CAT File No. P-2187-02
MoT File No. EMS 042002
CIVIL AVIATION TRIBUNAL
Rodney Victor Thatcher, Applicant
- and -
Minister of Transport, Respondent
Aeronautics Act, s. 6.9.
Aviation Regulations, SOR/96-433, s. 404.03
Decision: May 10, 2001
The Minister's allegation is dismissed and the suspension of Mr. Thatcher's commercial pilot licence cancelled.
A Review Hearing on the above matter was held Monday, April 9, 2001 at 10:00 hours at the Fairmont Hotel in Vancouver, British Columbia concerning the suspension of the commercial pilot licence-aeroplane of the Applicant, Mr. Rodney Victor Thatcher.
On November 21, 2000 Transport Canada issued a Notice of Suspension to the Applicant which read, in part, as follows:
Pursuant to section 6.9 of the Aeronautics Act, the Minister of Transport has decided to suspend the above indicated Canadian aviation document on the grounds that you have contravened the following provision(s):
Canadian Aviation Regulation, Section 404.03, in that at approximately 16:30 hours local time on or about the 19th day of June, 2000, at or near Hotnarko Lake in the Province of British Columbia, you exercised the privileges of a Commercial Pilots License when you did not hold a valid medical certificate of a category that was appropriate for that license as specified in Section 404.10.
Penalty: Twenty-one (21) day suspension of Commercial Pilots License.
By letter dated November 28, 2000 from his solicitor, the Applicant requested a Review Hearing of this matter. The suspension ran from December 22, 2000 to January 11, 2001 and the Applicant had not requested a stay of suspension.
The hearing of this matter was originally set down for March 20, 2001. The date and location had been agreed to by the parties. However, upon Notice of Application by the Respondent Minister of Transport dated March 15, 2001 the hearing was adjourned and was rescheduled for April 9, 2001. I previously gave written reasons dated March 26, 2001 with respect to the Respondent's application of March 15.
BURDEN OF PROOF
The Respondent Minister of Transport has the burden of proving, on a balance of probabilities, each element of the alleged offence: 1) that on or about the 19th day of June, 2000, the Applicant exercised the privileges of a commercial pilot licence; and 2) that at that time he did not hold a valid medical certificate of a category that was appropriate for that licence.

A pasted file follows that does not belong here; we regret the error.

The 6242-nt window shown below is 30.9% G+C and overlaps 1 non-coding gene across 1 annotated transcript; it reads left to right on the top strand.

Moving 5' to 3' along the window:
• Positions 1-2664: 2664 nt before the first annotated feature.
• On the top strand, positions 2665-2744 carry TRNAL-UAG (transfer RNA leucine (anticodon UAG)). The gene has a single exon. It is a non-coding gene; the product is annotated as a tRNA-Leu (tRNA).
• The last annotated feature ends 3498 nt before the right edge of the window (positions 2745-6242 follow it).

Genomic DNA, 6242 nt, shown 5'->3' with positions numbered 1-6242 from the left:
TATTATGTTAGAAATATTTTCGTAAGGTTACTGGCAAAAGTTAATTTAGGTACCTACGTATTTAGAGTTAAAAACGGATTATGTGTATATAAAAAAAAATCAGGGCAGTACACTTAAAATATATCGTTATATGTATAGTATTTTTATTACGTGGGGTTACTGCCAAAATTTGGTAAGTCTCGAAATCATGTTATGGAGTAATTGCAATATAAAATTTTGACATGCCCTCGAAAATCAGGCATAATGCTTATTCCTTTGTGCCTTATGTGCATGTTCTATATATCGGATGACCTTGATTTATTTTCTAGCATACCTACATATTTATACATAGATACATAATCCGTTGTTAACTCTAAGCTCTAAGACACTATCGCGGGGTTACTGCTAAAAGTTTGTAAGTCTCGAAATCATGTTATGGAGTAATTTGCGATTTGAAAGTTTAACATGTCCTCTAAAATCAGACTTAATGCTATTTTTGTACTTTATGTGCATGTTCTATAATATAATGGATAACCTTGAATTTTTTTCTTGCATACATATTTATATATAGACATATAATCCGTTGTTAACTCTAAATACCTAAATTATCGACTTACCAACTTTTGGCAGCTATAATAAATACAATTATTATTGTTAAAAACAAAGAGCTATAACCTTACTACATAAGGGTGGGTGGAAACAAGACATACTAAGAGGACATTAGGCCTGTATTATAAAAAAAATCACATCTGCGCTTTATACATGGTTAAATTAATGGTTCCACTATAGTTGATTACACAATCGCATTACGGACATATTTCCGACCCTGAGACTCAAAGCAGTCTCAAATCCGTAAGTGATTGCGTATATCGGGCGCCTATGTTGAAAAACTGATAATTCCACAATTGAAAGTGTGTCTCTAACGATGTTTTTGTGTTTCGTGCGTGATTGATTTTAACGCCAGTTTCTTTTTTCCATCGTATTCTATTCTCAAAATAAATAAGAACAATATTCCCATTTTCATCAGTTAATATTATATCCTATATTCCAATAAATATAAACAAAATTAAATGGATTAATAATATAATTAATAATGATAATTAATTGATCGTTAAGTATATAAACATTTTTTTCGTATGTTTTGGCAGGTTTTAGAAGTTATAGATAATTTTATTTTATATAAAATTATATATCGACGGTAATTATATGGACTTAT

Subsection 6.9(1) of the Aeronautics Act:
6. 9 (1) Where the Minister decides to suspend or cancel a Canadian aviation document on the grounds that the holder of the document or the owner or operator of any aircraft, airport or other facility in respect of which the document was issued has contravened any provision of this Part or any regulation or order made under this Part, the Minister shall by personal service or by registered or certified mail sent to the holder, owner or operator, as the case may be, at his latest known address notify the holder, owner or operator of that decision and of the effective date of the suspension or cancellation, but no suspension or cancellation shall take effect earlier than the date that is thirty days after the notice under this subsection is served or sent.
Subsection 37(1) of the Aeronautics Act:
37.(1) Subject to subsection (5), the Tribunal or a member thereof is not bound by any legal or technical rules of evidence in conducting any matter that comes before it or the member and all such matters shall be dealt with by the Tribunal or member as informally and expeditiously as the circumstances and considerations of fairness and natural justice permit.
Section 404.03 of the Canadian Aviation Regulations (CARs):
404.03 No person shall exercise or attempt to exercise the privileges of a permit, licence or rating unless the person holds a valid medical certificate of a category that is appropriate for that permit, licence or rating, as specified in section 404.10.
Subsection 404.10(1) of the CARs:
404.10 (1) A Category 1 medical certificate is required for the following licences:
(a) commercial pilot licence-aeroplane or helicopter; and
(b) airline transport pilot licence-aeroplane or helicopter.
The Minister called two witnesses. The first was Dr. Alistair Anderson. Dr. Anderson is a licensed physician and a Civil Aviation Medical Examiner (CAME). Dr. Anderson's evidence was that he gave Mr. Thatcher an aviation medical examination on November 16, 1999, and that Mr. Thatcher was assessed as fit, Category 1. His evidence also showed that he next gave the Applicant an aviation medical examination on July 5, 2000. The CAME report which Dr. Anderson prepared in that examination stated that Mr. Thatcher's last previous medical had been done on November 16, 1999.